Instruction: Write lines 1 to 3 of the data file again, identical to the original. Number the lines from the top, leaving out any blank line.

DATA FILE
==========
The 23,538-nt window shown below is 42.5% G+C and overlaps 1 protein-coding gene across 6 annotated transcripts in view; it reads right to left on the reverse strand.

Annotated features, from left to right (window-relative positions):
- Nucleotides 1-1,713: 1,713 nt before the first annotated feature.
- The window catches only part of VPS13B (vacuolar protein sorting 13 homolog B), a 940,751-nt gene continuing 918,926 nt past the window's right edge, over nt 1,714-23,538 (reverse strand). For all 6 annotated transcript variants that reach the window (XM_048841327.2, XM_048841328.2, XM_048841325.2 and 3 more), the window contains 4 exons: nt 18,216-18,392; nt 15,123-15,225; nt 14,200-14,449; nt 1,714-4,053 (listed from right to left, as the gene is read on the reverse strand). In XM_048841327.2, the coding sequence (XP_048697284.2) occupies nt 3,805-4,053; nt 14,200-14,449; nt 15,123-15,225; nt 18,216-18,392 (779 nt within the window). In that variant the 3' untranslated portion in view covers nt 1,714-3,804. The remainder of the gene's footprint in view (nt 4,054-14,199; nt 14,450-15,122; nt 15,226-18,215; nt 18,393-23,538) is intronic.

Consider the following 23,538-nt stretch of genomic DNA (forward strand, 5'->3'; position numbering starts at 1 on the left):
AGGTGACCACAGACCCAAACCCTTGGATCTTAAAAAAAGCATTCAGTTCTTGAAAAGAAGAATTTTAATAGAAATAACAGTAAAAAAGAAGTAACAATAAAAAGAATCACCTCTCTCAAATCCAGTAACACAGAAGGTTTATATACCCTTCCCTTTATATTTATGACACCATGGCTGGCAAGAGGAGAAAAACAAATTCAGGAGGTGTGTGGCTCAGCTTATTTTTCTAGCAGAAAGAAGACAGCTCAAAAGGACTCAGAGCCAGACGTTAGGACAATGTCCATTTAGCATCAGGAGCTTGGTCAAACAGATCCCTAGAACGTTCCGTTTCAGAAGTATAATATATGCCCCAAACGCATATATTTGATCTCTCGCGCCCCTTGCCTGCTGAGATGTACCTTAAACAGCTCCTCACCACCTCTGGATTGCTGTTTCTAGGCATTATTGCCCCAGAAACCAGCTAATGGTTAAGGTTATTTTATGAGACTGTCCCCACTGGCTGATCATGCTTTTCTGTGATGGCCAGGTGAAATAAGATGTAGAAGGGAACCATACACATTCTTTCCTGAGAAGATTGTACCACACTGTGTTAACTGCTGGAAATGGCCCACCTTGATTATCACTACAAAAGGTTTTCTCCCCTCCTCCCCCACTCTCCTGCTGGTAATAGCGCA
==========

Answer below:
The 23,538-nt window shown below is 42.5% G+C and overlaps 1 protein-coding gene across 6 annotated transcripts in view; it reads right to left on the reverse strand.

Annotated features, from left to right (window-relative positions):
- Nucleotides 1-1,713: 1,713 nt before the first annotated feature.